The North American Coyote

 

So, I realize that I did a post on Wolves last month, and in that post I mentioned coyotes. After some deliberation, however, I decided to dedicate this Predator Monday to one of the cutest yet least considered predators.

When most people in North America think of the coyote, they think of Wile. E Coyote of the cartoons, or they envision a skulking mammal that is the next uncivilized step after the feral dog. However, coyotes are indeed not dogs, though they are of the same family. Canis Latrans is wildly dissimilar mostly in behavior. While dogs generally depend on humans in order to survive, coyotes tend to avoid humans as much as possible. At best, coyotes can learn to coexist in the same habitat as humans.

In appearance, the coyote is fairly small, usually about 33-38 inches long and about 25-55 lbs. They are usually a tan or darker brown color, with each individual hair usually having black tips. They have long snouts and very distinctive eyes.

The coyote is also unique due to its diet. In order to survive in such a rapidly changing world, coyotes will eat anything they can. Rodents, fish, insects, grass, snakes and carcasses left by other animals are often on the menu. They will also sometimes eat livestock, household pets, or trash, earning them a reputation among humans for being pests. The loss of beloved pets and consumption of trash can be halted fairly easily with human actions such as keeping pets indoors and using locking trashcans or recycling. Livestock, however, is just as great of a concern in the lifestyle of the coyote as it is with the wolf. While both mammals play an important role in their ecosystems, the loss of livestock is a grave concern.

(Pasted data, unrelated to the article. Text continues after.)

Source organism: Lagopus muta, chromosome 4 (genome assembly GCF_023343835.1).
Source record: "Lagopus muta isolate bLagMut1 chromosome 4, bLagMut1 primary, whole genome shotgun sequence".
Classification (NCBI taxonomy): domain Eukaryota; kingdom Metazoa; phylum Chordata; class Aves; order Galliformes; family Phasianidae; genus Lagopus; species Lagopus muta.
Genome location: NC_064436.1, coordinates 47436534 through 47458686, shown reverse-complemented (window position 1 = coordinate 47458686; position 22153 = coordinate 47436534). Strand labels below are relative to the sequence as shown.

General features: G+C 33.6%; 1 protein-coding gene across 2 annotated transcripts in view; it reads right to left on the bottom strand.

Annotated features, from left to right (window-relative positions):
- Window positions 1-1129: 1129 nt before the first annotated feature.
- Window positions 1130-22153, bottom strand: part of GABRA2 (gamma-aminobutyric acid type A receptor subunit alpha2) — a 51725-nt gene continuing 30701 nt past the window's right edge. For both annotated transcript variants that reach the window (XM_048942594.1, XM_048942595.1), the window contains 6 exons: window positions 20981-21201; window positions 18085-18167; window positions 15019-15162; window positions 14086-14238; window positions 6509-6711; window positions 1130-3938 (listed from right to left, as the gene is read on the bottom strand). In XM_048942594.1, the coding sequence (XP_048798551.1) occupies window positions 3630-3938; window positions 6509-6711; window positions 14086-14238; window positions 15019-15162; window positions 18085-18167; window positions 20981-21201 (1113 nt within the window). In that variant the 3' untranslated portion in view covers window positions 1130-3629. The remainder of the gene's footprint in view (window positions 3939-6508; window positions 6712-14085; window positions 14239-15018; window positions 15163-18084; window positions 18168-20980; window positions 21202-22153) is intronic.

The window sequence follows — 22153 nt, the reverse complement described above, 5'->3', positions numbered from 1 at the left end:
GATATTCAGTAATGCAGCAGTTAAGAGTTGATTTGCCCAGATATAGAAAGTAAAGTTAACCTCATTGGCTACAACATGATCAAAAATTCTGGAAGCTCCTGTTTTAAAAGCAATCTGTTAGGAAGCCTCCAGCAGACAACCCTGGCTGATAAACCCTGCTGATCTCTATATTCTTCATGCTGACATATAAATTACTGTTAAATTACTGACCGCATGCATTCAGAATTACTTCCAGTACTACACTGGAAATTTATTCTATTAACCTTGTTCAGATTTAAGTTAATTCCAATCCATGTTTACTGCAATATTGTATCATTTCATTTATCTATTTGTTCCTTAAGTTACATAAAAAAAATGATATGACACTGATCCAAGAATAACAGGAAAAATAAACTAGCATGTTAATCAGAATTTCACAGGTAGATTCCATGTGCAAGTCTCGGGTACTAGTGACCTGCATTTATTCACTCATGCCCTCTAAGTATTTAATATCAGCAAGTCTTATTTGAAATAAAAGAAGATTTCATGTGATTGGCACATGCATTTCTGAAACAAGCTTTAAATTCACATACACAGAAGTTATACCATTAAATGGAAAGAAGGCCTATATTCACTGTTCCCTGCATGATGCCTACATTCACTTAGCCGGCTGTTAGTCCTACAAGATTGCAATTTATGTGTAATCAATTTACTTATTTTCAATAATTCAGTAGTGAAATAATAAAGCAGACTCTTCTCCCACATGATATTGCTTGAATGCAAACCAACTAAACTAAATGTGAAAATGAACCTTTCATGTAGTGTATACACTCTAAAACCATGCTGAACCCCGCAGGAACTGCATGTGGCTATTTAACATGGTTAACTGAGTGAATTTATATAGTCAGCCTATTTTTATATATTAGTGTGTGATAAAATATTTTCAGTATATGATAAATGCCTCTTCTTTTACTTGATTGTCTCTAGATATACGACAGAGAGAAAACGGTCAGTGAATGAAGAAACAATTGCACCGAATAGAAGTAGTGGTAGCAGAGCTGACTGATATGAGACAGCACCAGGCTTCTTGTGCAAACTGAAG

All in all, the coyote is definitely worth a second look as a predator and as man’s next door neighbor. It is important to understand the creatures in the world around us so that we may better appreciate and protect it. If you liked my post, feel free to drop a like or a comment. Follow for similar content, not only here but on the Facebook and Instagram accounts also. Thanks for reading!

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